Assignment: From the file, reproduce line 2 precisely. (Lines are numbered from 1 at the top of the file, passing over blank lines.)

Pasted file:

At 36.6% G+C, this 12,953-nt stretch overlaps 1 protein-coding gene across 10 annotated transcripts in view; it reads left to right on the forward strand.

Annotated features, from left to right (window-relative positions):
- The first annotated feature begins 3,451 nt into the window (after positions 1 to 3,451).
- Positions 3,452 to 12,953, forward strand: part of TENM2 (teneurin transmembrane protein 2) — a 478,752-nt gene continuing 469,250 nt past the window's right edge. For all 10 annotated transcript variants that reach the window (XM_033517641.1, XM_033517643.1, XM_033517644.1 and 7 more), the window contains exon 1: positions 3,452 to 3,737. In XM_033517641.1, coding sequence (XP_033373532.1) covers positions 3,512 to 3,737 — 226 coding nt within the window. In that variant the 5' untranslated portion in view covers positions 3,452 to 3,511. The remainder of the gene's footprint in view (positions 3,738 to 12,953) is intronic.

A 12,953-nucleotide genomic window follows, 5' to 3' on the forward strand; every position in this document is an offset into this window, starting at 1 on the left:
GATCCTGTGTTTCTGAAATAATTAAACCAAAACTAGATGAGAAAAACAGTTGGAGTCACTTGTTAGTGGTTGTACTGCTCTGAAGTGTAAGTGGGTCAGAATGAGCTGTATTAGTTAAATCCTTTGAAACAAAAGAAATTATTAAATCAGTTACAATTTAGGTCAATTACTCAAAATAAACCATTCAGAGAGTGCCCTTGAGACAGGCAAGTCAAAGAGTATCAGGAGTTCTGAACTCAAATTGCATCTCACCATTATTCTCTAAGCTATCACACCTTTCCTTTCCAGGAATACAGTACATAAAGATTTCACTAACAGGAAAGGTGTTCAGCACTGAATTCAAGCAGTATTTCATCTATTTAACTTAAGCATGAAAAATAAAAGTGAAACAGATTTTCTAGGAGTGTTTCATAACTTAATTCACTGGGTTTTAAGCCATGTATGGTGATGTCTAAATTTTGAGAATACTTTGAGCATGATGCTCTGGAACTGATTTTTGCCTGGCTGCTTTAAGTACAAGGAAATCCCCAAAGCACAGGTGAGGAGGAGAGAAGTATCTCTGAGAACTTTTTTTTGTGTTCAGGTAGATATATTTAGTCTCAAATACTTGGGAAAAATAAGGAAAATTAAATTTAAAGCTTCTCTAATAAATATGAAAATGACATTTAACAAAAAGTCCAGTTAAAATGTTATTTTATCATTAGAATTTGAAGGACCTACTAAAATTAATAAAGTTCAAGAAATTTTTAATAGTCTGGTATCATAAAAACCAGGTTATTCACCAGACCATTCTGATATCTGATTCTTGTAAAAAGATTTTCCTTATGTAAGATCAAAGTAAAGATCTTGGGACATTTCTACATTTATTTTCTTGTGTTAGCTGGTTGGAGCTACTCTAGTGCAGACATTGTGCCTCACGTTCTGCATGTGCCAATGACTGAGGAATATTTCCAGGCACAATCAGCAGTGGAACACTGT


Annotated features, from left to right (window-relative positions):